The public look to the Government to ensure reasonable electricity tariffs, make flexible response to calls for carbon reduction, and promote the development of RE power generation with a new mindset.
Electricity is not only an important strategic resource in society, but also an indispensable element and cost in people’s daily life as well as industrial and business activities. Electricity tariffs impose a considerable burden on grassroots families, and SMEs with high electricity consumption. Power companies, which control the supply of electricity and monopolize the electricity market, have a higher social responsibility than ordinary companies. Therefore, the Government must properly regulate the electricity supply and market with the aim of safeguarding public interest.
Policy formulation from multiple perspectives in a holistic manner
The Government’s 10-year Scheme of Control Agreements (SCAs) with the two power companies will expire next year. When discussing the energy policy, the Government often focuses on negotiating the new SCAs with the power companies to further promote energy conservation and renewable energy (RE) power generation to cope with whether Hong Kong can honor its undertaking to collaborate with the international community to tackle climate change, which is to reduce Hong Kong’s carbon intensity by 65%-70% by 2030 compared with the 2005 level. However, as energy policy is an important issue affecting people’s livelihood and the economy, it must be dealt with from multiple perspectives in a holistic manner.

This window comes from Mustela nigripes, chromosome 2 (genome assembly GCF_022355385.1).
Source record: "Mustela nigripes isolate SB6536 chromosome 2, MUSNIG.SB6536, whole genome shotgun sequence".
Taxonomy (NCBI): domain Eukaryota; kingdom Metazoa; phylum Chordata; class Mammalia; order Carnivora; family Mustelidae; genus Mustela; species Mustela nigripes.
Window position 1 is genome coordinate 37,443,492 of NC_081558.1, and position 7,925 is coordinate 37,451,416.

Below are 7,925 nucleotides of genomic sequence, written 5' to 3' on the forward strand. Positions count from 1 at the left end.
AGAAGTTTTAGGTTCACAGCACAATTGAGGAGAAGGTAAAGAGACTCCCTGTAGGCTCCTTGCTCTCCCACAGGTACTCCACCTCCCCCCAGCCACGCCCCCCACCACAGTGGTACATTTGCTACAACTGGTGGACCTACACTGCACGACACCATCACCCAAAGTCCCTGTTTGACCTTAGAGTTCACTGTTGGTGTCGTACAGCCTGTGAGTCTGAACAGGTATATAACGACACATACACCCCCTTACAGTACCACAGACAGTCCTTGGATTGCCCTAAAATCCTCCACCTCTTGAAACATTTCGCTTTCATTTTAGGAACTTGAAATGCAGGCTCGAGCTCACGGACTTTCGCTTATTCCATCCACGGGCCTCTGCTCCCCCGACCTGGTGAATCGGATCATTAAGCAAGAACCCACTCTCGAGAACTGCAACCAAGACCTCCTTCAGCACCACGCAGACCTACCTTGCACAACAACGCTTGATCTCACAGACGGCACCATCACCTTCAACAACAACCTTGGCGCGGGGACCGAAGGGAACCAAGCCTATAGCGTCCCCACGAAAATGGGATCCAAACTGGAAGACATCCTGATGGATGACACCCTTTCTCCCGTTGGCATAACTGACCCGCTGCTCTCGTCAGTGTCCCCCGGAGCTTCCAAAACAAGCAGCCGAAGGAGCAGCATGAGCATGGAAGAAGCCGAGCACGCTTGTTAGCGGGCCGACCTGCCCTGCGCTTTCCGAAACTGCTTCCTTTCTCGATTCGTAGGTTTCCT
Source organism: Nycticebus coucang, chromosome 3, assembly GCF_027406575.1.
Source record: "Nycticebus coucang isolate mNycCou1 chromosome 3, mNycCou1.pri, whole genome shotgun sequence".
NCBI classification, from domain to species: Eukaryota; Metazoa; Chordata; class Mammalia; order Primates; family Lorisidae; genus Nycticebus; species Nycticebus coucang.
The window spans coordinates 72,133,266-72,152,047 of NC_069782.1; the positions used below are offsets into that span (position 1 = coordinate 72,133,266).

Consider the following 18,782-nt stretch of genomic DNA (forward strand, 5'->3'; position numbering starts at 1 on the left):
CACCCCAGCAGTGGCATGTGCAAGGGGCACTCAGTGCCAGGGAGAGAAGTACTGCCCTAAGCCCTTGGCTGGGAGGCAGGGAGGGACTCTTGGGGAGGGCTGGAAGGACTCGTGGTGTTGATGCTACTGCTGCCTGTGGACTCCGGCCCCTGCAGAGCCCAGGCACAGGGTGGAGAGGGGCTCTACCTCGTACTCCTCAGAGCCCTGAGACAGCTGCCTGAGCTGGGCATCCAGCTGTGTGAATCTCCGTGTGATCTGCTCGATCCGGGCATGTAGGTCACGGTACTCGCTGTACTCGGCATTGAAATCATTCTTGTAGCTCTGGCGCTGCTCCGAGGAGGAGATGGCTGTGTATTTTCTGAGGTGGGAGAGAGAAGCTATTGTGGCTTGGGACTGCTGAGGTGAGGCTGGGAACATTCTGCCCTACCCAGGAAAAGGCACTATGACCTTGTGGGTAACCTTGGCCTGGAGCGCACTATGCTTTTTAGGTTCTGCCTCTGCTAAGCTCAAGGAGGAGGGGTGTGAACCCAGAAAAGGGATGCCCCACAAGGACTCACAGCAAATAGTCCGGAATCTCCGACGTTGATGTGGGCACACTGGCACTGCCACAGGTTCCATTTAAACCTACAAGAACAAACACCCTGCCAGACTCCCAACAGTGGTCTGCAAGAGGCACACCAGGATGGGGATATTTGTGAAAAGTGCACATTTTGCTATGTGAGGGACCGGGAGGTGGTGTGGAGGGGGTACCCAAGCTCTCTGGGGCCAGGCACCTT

Electricity price-setting mechanism criticized for long
The Government has disclosed some terms of the new SCAs under negotiation. Among them are several measures that the public are eagerly looking forward to being implemented, which include seeking to reduce the permitted rate of return of the power companies, improving the charging mechanism for fuel costs, introducing a mechanism to promote the private sector's development of RE, as well as demanding the power companies to pave the way for future potential electricity providers. However, as specific details are not yet available, the public can only wait and see as to whether the new SCAs eventually meet their expectations.
While it is generally believed that cleaner energy will naturally lead to upward pressure on electricity tariffs, there are actually many other factors that influence the tariffs, including the electricity price-setting mechanism that has long been criticized for being unfair to consumers. Early this year, the two power companies announced tariff reductions, but these reductions are actually increases in disguise, with their basic tariffs rising by 3.7% and 3.2%, respectively. The two power companies’ net tariffs (i.e. actual electricity tariffs to be received) can be lowered by 2% and 17.2% respectively only because of the need to return a total of HK$7 billion by which users have been overcharged for fuel costs, as well as the availability of special rebates arising from a government refund of overpaid rent and rates.